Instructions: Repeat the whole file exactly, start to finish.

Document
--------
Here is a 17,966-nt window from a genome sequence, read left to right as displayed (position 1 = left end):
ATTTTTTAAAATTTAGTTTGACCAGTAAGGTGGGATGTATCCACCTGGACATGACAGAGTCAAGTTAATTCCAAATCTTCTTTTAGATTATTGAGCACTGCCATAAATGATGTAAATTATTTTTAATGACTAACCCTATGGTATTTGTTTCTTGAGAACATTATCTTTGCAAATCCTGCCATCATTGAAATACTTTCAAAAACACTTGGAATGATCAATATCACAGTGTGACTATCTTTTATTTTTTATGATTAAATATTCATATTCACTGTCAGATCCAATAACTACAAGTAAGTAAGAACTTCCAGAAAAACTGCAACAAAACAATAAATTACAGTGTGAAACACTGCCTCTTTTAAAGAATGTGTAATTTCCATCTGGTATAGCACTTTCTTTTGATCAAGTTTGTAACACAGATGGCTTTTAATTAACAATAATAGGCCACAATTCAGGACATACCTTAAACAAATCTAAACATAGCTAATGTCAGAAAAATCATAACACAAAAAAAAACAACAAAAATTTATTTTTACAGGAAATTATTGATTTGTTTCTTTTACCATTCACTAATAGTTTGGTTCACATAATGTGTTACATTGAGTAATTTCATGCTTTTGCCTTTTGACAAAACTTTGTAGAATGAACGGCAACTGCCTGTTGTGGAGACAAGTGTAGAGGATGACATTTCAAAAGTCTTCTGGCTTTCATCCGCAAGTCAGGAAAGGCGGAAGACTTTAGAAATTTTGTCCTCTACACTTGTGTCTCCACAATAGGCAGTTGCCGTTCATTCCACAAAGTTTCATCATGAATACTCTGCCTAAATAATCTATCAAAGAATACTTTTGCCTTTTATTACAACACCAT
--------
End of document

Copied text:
Here is a 17,966-nt window from a genome sequence, read left to right as displayed (position 1 = left end):
ATTTTTTAAAATTTAGTTTGACCAGTAAGGTGGGATGTATCCACCTGGACATGACAGAGTCAAGTTAATTCCAAATCTTCTTTTAGATTATTGAGCACTGCCATAAATGATGTAAATTATTTTTAATGACTAACCCTATGGTATTTGTTTCTTGAGAACATTATCTTTGCAAATCCTGCCATCATTGAAATACTTTCAAAAACACTTGGAATGATCAATATCACAGTGTGACTATCTTTTATTTTTTATGATTAAATATTCATATTCACTGTCAGATCCAATAACTACAAGTAAGTAAGAACTTCCAGAAAAACTGCAACAAAACAATAAATTACAGTGTGAAACACTGCCTCTTTTAAAGAATGTGTAATTTCCATCTGGTATAGCACTTTCTTTTGATCAAGTTTGTAACACAGATGGCTTTTAATTAACAATAATAGGCCACAATTCAGGACATACCTTAAACAAATCTAAACATAGCTAATGTCAGAAAAATCATAACACAAAAAAAAACAACAAAAATTTATTTTTACAGGAAATTATTGATTTGTTTCTTTTACCATTCACTAATAGTTTGGTTCACATAATGTGTTACATTGAGTAATTTCATGCTTTTGCCTTTTGACAAAACTTTGTAGAATGAACGGCAACTGCCTGTTGTGGAGACAAGTGTAGAGGATGACATTTCAAAAGTCTTCTGGCTTTCATCCGCAAGTCAGGAAAGGCGGAAGACTTTAGAAATTTTGTCCTCTACACTTGTGTCTCCACAATAGGCAGTTGCCGTTCATTCCACAAAGTTTCATCATGAATACTCTGCCTAAATAATCTATCAAAGAATACTTTTGCCTTTTATTACAACACCAT